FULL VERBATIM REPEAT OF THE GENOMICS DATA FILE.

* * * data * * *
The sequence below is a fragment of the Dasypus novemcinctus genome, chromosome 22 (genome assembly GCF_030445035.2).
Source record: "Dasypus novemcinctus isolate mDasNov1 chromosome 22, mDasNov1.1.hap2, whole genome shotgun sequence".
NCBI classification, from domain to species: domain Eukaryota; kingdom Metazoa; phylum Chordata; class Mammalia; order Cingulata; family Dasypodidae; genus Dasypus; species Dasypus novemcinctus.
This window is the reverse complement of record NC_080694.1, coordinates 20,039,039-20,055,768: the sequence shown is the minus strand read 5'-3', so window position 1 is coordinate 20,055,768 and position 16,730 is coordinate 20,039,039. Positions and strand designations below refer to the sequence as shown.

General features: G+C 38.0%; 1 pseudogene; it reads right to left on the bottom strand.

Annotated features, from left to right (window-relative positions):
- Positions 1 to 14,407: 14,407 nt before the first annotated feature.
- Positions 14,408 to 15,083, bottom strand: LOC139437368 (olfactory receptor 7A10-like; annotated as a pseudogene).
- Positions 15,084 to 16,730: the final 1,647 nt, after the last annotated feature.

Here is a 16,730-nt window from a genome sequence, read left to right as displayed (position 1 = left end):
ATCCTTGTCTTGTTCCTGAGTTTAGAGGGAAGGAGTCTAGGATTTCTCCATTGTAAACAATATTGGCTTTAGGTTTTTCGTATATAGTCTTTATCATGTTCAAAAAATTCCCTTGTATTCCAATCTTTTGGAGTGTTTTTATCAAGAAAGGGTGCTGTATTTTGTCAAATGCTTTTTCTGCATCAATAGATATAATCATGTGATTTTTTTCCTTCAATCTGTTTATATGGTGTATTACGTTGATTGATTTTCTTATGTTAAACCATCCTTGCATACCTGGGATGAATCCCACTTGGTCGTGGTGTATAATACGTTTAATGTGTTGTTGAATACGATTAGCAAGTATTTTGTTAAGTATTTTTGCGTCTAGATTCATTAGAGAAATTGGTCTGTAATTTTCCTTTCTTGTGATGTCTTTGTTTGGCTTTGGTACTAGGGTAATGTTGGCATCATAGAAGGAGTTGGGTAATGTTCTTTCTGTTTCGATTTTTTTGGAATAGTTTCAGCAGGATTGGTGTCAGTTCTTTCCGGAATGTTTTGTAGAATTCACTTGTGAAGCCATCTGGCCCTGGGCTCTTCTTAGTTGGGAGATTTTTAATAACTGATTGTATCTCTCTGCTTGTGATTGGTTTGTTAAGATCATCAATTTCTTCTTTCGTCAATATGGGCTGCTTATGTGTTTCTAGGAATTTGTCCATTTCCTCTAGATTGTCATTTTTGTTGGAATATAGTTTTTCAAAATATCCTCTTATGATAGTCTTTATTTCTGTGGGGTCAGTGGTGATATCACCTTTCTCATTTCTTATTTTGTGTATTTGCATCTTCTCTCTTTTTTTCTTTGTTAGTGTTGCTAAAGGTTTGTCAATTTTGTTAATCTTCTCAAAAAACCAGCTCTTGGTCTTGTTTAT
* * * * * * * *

The sequence below is a fragment of the Dasypus novemcinctus genome, chromosome 22 (genome assembly GCF_030445035.2).
Source record: "Dasypus novemcinctus isolate mDasNov1 chromosome 22, mDasNov1.1.hap2, whole genome shotgun sequence".
NCBI classification, from domain to species: domain Eukaryota; kingdom Metazoa; phylum Chordata; class Mammalia; order Cingulata; family Dasypodidae; genus Dasypus; species Dasypus novemcinctus.
This window is the reverse complement of record NC_080694.1, coordinates 20,039,039-20,055,768: the sequence shown is the minus strand read 5'-3', so window position 1 is coordinate 20,055,768 and position 16,730 is coordinate 20,039,039. Positions and strand designations below refer to the sequence as shown.

General features: G+C 38.0%; 1 pseudogene; it reads right to left on the bottom strand.

Annotated features, from left to right (window-relative positions):
- Positions 1 to 14,407: 14,407 nt before the first annotated feature.
- Positions 14,408 to 15,083, bottom strand: LOC139437368 (olfactory receptor 7A10-like; annotated as a pseudogene).
- Positions 15,084 to 16,730: the final 1,647 nt, after the last annotated feature.

Here is a 16,730-nt window from a genome sequence, read left to right as displayed (position 1 = left end):
ATCCTTGTCTTGTTCCTGAGTTTAGAGGGAAGGAGTCTAGGATTTCTCCATTGTAAACAATATTGGCTTTAGGTTTTTCGTATATAGTCTTTATCATGTTCAAAAAATTCCCTTGTATTCCAATCTTTTGGAGTGTTTTTATCAAGAAAGGGTGCTGTATTTTGTCAAATGCTTTTTCTGCATCAATAGATATAATCATGTGATTTTTTTCCTTCAATCTGTTTATATGGTGTATTACGTTGATTGATTTTCTTATGTTAAACCATCCTTGCATACCTGGGATGAATCCCACTTGGTCGTGGTGTATAATACGTTTAATGTGTTGTTGAATACGATTAGCAAGTATTTTGTTAAGTATTTTTGCGTCTAGATTCATTAGAGAAATTGGTCTGTAATTTTCCTTTCTTGTGATGTCTTTGTTTGGCTTTGGTACTAGGGTAATGTTGGCATCATAGAAGGAGTTGGGTAATGTTCTTTCTGTTTCGATTTTTTTGGAATAGTTTCAGCAGGATTGGTGTCAGTTCTTTCCGGAATGTTTTGTAGAATTCACTTGTGAAGCCATCTGGCCCTGGGCTCTTCTTAGTTGGGAGATTTTTAATAACTGATTGTATCTCTCTGCTTGTGATTGGTTTGTTAAGATCATCAATTTCTTCTTTCGTCAATATGGGCTGCTTATGTGTTTCTAGGAATTTGTCCATTTCCTCTAGATTGTCATTTTTGTTGGAATATAGTTTTTCAAAATATCCTCTTATGATAGTCTTTATTTCTGTGGGGTCAGTGGTGATATCACCTTTCTCATTTCTTATTTTGTGTATTTGCATCTTCTCTCTTTTTTTCTTTGTTAGTGTTGCTAAAGGTTTGTCAATTTTGTTAATCTTCTCAAAAAACCAGCTCTTGGTCTTGTTTAT